- The Washington Times - Tuesday, February 11, 2014

Administration officials said Tuesday that they would welcome steps to force local police departments to cooperate with federal background investigations, saying it could help spot red flags that should prevent some people from getting approved for “secret” or “top secret” access.

Officials also signaled they will be shortening the period between reviews of someone’s clearance, and want to see continual evaluations as well — both of which might have helped prevent Aaron Alexis from gaining access to the Navy Yard last year, where he shot and killed 12 people.

In the wake of a new report from House Oversight and Government Reform Committee Republicans showing a number of breakdowns in the security-clearance process, lawmakers said they are determined to force changes.


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“This is a problem of bureaucracy, longstanding, but no longer can we stand for it,” said committee Chairman Darrell Issa, California Republican.

Alexis was approved for secret clearance in 2008 and five years later used that clearance to gain access to the Navy Yard, where he went on his murderous rampage.

Rep. Gerald E. Connolly, Virginia Democrat, said without complete police reports, it's possible that federal background investigations miss reports of child predators or other deviant behavior.
Rep. Gerald E. Connolly, Virginia Democrat, said without complete police reports, it’s ... more >

His clearance came despite previous arrests for violent encounters involving guns, a history of misconduct in the Navy and, in the month before the shooting, visits to Veterans Affairs hospitals where he complained of insomnia and other problems — though he assured doctors he was not having psychological issues.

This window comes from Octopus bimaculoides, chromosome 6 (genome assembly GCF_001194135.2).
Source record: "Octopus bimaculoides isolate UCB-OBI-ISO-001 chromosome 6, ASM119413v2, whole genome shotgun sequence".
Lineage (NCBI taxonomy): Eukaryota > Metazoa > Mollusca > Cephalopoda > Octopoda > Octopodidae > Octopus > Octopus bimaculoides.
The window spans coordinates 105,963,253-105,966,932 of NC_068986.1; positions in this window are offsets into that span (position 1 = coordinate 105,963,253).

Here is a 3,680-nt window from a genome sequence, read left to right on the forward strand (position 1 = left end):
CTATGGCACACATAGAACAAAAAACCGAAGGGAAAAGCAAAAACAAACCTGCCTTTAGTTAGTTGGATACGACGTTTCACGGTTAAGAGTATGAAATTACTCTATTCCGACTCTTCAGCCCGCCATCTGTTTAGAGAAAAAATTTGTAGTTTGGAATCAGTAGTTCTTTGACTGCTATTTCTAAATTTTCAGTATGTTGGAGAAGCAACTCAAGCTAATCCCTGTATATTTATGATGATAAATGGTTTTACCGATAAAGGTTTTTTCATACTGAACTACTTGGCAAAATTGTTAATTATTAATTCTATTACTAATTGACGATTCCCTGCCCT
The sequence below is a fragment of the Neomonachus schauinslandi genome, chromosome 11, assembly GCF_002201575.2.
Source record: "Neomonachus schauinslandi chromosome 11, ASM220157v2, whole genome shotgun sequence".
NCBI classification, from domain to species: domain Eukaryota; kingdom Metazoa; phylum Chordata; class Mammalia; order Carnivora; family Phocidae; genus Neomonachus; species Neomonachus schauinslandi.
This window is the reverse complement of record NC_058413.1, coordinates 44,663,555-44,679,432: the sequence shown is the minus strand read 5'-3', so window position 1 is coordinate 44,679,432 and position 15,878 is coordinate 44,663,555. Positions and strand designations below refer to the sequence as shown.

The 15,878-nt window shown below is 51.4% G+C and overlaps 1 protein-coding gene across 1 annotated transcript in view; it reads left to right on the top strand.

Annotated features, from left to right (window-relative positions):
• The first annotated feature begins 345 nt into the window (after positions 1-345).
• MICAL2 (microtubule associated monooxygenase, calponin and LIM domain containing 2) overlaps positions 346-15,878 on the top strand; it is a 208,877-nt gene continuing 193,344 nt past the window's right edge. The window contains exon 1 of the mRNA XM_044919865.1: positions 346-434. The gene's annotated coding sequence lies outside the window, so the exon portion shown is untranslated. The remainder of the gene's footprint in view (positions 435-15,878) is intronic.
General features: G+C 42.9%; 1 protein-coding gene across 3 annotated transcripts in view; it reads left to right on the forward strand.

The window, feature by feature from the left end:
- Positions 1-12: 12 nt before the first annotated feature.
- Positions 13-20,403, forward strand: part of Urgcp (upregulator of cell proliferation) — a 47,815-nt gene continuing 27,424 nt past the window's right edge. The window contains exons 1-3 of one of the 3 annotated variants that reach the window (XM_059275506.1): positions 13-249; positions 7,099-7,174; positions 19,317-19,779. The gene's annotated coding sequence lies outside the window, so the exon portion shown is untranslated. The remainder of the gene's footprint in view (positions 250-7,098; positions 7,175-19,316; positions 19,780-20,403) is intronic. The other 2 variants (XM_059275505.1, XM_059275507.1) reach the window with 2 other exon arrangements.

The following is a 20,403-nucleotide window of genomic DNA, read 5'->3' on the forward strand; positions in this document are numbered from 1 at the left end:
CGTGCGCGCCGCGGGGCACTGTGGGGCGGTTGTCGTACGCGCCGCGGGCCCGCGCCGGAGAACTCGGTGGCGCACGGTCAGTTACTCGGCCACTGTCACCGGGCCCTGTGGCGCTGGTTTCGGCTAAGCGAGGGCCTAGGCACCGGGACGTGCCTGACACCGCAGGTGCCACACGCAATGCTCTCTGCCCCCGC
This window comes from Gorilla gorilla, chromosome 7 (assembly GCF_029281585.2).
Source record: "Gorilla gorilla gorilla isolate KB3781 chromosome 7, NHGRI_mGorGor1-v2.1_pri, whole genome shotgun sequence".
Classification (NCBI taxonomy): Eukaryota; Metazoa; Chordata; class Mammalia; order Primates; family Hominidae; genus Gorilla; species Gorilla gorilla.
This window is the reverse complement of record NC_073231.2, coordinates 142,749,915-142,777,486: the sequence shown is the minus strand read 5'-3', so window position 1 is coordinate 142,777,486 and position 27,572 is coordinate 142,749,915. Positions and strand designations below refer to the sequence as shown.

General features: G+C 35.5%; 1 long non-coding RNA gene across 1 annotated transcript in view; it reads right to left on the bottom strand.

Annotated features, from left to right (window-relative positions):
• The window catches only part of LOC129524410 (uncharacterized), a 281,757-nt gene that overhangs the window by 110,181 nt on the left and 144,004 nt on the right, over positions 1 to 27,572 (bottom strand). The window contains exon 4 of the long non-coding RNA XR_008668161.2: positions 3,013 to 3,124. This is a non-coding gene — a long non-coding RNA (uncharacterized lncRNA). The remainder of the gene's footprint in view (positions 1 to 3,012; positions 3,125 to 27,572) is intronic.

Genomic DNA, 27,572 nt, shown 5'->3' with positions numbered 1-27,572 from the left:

Details from a 2004 arrest in Seattle, in which he admitted to a rage-fueled “blackout” and shot out the tires of a car, were never uncovered by background investigators because the local police department didn’t cooperate.

Seattle began cooperating with investigators in 2011, said Katherine Archuleta, director of the federal Office of Personnel Management, which oversees background investigations.

But there are 450 other jurisdictions that don’t fully cooperate, including Los Angeles and New York City, according to a January list.

“That’s an extraordinary hole in the system,” said Rep. Gerald E. Connolly, Virginia Democrat, who said without complete police reports, it’s possible that investigators miss reports of child predators or other deviant behavior.

Requests for comment from New York and Los Angeles police departments weren’t returned Tuesday.

The District of Columbia’s Metropolitan Police Department was also on the list, though Ms. Archuleta said the District has recently agreed to cooperate and provide information to investigators.

Mr. Issa has proposed withholding some federal funds from police departments that refuse to cooperate, and Ms. Archuleta said the administration would be open to that idea.

Members of Congress also said they would like to see investigators be free to use Google or make other checks of social media in the course of their investigations. That is currently prohibited.

Ms. Archuleta said they are reviewing their policy, but they are wrestling with how to validate the information found online.